Our daughter grew into a toddler.

She wanted to help decorate the tree.

My tree.

If you have small children or if you have ever seen a tree decorated by small children you know how it goes. First, you put up all of the ornaments that can break, which by this point are most of them, because you have been collecting all of these awesome ornaments for years.  Then, you start handing the small child all of the unbreakable ornaments, which he or she proceeds to hang.

On the same branch.

Every single ornament.

On the same branch.

It doesn't matter if you encourage the child to move to the other side of the tree. It doesn't matter if you pick up the child and physically move the child to the other side of the tree or hold the child up so they can reach a high branch.  It is as if the child is drawn to that one and only branch. So every ornament the child touches gets put on that branch.

Interestingly, if you have two small children, they will both be attracted to the same branch.  I'm not sure why this happens, but it is true.  I have seen up to five children all hanging ornaments on the same branch.

I give props to artificial trees on this point.  Thanks to their titanium innards, their branches hold up to the barrage of ornaments much better than real trees. We have seen it go both ways, as Richie and I came to an agreement in order to save our marriage, which is I get a real tree every three years, or on years when I have a baby.

Once you have children, not only are all of the ornaments bunched up on one branch, but the small children (we now have two), start bringing home "ornaments" they made at daycare, preschool, kindergarten, church, in the back yard, during nap, and anywhere else they have a hook, some paste, and some clay type substance.  I think we have one that is made of used bubble gum and a paper clip that one of the kids tried to pass off as a shooting star.

So as the kids started "helping" decorate the tree, I did what every proud and loving mother does; I waited until they went to sleep and re-decorated it.  I re-distributed all of the ornaments, moving the less desirable ornaments to the lesser viewed side and using ribbon to hide some of the imperfections. The kids don't notice.  The tree looks great.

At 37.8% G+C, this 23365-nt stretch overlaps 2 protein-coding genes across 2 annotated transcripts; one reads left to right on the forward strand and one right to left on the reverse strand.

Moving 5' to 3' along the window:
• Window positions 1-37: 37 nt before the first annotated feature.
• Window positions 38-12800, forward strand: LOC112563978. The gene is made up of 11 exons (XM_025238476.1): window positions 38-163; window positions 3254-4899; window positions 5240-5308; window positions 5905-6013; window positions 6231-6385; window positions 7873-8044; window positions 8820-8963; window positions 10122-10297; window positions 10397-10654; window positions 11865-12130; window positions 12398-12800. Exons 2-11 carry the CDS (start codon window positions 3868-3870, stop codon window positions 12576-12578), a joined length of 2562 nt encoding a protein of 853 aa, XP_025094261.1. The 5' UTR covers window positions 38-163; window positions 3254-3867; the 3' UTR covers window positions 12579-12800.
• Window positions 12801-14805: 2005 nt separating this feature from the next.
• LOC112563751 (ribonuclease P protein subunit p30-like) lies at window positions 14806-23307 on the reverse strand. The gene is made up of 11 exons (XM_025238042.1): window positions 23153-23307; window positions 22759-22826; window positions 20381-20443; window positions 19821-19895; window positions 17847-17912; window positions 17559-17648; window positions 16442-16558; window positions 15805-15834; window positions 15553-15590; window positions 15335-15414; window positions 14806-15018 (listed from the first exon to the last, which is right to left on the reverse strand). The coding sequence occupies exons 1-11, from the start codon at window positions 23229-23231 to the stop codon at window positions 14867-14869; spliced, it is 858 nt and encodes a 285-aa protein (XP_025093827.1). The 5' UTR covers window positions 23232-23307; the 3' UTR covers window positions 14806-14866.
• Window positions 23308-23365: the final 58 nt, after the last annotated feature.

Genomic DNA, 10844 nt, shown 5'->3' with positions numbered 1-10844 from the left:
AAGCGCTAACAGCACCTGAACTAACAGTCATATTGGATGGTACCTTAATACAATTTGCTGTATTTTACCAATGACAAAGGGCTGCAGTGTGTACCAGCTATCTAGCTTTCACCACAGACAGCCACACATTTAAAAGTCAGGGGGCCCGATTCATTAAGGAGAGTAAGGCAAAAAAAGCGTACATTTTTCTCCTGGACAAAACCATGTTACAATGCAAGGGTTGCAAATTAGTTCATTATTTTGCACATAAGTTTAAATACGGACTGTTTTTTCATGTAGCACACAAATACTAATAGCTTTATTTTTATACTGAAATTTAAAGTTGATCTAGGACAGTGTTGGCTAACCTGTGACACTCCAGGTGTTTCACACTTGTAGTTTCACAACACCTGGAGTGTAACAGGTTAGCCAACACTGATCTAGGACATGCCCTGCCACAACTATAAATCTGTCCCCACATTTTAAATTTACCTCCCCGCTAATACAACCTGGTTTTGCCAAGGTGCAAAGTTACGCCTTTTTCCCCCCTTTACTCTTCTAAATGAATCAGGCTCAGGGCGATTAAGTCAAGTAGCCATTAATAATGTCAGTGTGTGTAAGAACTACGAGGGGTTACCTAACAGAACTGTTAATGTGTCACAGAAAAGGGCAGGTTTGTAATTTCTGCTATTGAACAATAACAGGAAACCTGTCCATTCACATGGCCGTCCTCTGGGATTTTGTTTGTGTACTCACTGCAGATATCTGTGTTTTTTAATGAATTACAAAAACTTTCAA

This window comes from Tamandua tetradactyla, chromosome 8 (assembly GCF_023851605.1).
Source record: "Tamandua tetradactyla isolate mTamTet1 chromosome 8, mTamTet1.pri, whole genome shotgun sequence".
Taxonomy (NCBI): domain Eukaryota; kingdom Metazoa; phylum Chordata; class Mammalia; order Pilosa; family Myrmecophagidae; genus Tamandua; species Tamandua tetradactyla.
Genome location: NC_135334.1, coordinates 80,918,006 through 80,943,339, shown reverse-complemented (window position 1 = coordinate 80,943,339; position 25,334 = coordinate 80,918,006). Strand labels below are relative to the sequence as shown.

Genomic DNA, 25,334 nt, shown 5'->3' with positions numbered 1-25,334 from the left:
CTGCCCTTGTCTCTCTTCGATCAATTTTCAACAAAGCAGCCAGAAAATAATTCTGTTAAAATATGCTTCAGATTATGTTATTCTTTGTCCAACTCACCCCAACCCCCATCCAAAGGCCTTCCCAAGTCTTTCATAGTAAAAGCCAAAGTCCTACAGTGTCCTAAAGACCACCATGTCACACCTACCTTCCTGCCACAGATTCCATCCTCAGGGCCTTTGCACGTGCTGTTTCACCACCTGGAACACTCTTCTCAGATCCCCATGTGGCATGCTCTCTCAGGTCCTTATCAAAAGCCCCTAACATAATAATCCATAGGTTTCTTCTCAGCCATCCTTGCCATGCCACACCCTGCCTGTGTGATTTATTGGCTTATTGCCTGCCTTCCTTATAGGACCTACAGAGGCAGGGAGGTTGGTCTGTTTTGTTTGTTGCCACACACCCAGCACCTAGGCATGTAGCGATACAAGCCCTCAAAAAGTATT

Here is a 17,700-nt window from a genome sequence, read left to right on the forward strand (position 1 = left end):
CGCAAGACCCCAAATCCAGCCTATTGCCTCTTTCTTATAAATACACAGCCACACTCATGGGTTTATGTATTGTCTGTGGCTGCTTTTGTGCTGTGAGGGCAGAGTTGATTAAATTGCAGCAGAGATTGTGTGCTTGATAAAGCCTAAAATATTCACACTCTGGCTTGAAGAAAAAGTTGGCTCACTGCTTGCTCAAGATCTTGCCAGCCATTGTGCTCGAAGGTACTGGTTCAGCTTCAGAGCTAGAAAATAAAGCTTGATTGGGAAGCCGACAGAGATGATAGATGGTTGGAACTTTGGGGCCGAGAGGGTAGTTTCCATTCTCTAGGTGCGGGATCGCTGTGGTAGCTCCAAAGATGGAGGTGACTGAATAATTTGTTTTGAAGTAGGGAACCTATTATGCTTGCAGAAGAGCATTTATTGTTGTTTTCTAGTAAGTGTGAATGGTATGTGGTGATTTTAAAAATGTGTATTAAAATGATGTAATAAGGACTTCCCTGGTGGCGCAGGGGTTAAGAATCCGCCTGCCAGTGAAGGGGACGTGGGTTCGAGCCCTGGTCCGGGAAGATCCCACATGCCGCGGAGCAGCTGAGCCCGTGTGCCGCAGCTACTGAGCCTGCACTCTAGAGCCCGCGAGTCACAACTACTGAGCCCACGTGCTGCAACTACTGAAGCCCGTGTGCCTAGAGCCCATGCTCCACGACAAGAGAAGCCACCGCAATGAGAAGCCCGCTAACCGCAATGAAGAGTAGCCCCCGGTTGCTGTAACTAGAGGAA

Everyone wins.

This year is a real tree year in the Escovedo house (every third year - not a baby year) and to my credit, I let the kids pick it (with just a tad of guidance).  And can I just say, it must be in their genes, because they picked an amazing tree. And they are getting the hang of decorating too.  They are eight and four this year and I am to the point where I am starting to enjoy reminiscing as I look at the decorations made in kindergarten and Santa pictures from prior years.

As I sat last night with the Christmas lights on I looked at the tree and then down at our daughter my heart was so full as I said to her, "I think you did an awesome job.  I really think this is our most beautiful tree yet.  What do you think?"

Long pause.

"Anna, what do you think?  Do you not like the tree?"

"It's not that I don't like it. I just think there is something missing mommy."

"What?  What is it?  What do you think is missing? Does it need more lights? Ribbon?"

"Hmmmm... It just needs....I don't know.  Well, it needs more Ryan.  It needs a little more crazy. It just doesn't quite look like, well, us."

As I looked at our beautiful, symmetrical, color coordinated tree, I realized she was absolutely right.

It didn't look like us. 

We are not symmetrical, nor are we ever color coordinated.  We are, well, a little more crazy.

So tonight, she and Ryan got to work fixing the tree.  Out came the foam, scissors, tape, and markers. I watched and they worked carefully putting together ornaments that just a year ago I would have hidden in the back, but tonight I let them proudly hang right in the front where everyone would be sure to see them.

Because thinking back on my childhood Christmas trees, the joy in my memories is not because they were perfect.

It was because they had a little more Kristen.

They had a little more crazy.

I won't have imperfect trees forever, so you can bet your elves I am going to enjoy every bubble gum shooting star ornament while I can.

Turns out, they are priceless.